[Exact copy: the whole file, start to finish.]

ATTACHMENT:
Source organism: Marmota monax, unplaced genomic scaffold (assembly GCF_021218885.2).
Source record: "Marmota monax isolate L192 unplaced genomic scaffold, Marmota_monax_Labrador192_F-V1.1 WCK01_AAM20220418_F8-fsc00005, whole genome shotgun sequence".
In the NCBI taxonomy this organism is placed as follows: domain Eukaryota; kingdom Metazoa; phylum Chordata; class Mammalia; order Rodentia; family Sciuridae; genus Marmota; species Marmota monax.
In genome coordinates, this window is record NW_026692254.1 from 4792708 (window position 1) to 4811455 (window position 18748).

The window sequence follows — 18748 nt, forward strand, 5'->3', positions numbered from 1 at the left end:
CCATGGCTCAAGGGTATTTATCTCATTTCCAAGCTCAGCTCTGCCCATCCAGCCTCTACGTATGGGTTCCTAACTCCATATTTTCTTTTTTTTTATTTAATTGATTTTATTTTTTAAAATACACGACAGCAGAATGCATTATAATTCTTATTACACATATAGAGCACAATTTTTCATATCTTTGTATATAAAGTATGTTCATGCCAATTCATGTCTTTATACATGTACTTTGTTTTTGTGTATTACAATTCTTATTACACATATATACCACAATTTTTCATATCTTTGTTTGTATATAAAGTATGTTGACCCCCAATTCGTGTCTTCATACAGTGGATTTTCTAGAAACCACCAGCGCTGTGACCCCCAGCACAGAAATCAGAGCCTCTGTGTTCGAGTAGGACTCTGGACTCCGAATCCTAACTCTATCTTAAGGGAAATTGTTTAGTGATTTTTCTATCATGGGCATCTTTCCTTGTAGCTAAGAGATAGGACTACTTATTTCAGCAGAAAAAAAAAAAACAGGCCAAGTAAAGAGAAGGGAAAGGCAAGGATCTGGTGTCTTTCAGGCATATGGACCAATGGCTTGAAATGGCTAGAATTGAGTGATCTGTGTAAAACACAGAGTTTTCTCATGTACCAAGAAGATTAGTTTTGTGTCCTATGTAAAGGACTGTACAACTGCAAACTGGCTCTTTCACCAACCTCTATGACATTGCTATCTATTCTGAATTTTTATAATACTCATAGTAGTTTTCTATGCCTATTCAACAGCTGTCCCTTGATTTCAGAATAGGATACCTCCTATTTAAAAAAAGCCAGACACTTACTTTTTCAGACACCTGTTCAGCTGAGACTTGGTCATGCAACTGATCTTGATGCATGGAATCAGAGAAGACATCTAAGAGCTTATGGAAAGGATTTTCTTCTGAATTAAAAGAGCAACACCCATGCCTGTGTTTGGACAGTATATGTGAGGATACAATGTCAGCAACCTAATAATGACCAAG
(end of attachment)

Source organism: Marmota monax, unplaced genomic scaffold (assembly GCF_021218885.2).
Source record: "Marmota monax isolate L192 unplaced genomic scaffold, Marmota_monax_Labrador192_F-V1.1 WCK01_AAM20220418_F8-fsc00005, whole genome shotgun sequence".
In the NCBI taxonomy this organism is placed as follows: domain Eukaryota; kingdom Metazoa; phylum Chordata; class Mammalia; order Rodentia; family Sciuridae; genus Marmota; species Marmota monax.
In genome coordinates, this window is record NW_026692254.1 from 4792708 (window position 1) to 4811455 (window position 18748).

The window sequence follows — 18748 nt, forward strand, 5'->3', positions numbered from 1 at the left end:
CCATGGCTCAAGGGTATTTATCTCATTTCCAAGCTCAGCTCTGCCCATCCAGCCTCTACGTATGGGTTCCTAACTCCATATTTTCTTTTTTTTTATTTAATTGATTTTATTTTTTAAAATACACGACAGCAGAATGCATTATAATTCTTATTACACATATAGAGCACAATTTTTCATATCTTTGTATATAAAGTATGTTCATGCCAATTCATGTCTTTATACATGTACTTTGTTTTTGTGTATTACAATTCTTATTACACATATATACCACAATTTTTCATATCTTTGTTTGTATATAAAGTATGTTGACCCCCAATTCGTGTCTTCATACAGTGGATTTTCTAGAAACCACCAGCGCTGTGACCCCCAGCACAGAAATCAGAGCCTCTGTGTTCGAGTAGGACTCTGGACTCCGAATCCTAACTCTATCTTAAGGGAAATTGTTTAGTGATTTTTCTATCATGGGCATCTTTCCTTGTAGCTAAGAGATAGGACTACTTATTTCAGCAGAAAAAAAAAAAACAGGCCAAGTAAAGAGAAGGGAAAGGCAAGGATCTGGTGTCTTTCAGGCATATGGACCAATGGCTTGAAATGGCTAGAATTGAGTGATCTGTGTAAAACACAGAGTTTTCTCATGTACCAAGAAGATTAGTTTTGTGTCCTATGTAAAGGACTGTACAACTGCAAACTGGCTCTTTCACCAACCTCTATGACATTGCTATCTATTCTGAATTTTTATAATACTCATAGTAGTTTTCTATGCCTATTCAACAGCTGTCCCTTGATTTCAGAATAGGATACCTCCTATTTAAAAAAAGCCAGACACTTACTTTTTCAGACACCTGTTCAGCTGAGACTTGGTCATGCAACTGATCTTGATGCATGGAATCAGAGAAGACATCTAAGAGCTTATGGAAAGGATTTTCTTCTGAATTAAAAGAGCAACACCCATGCCTGTGTTTGGACAGTATATGTGAGGATACAATGTCAGCAACCTAATAATGACCAAG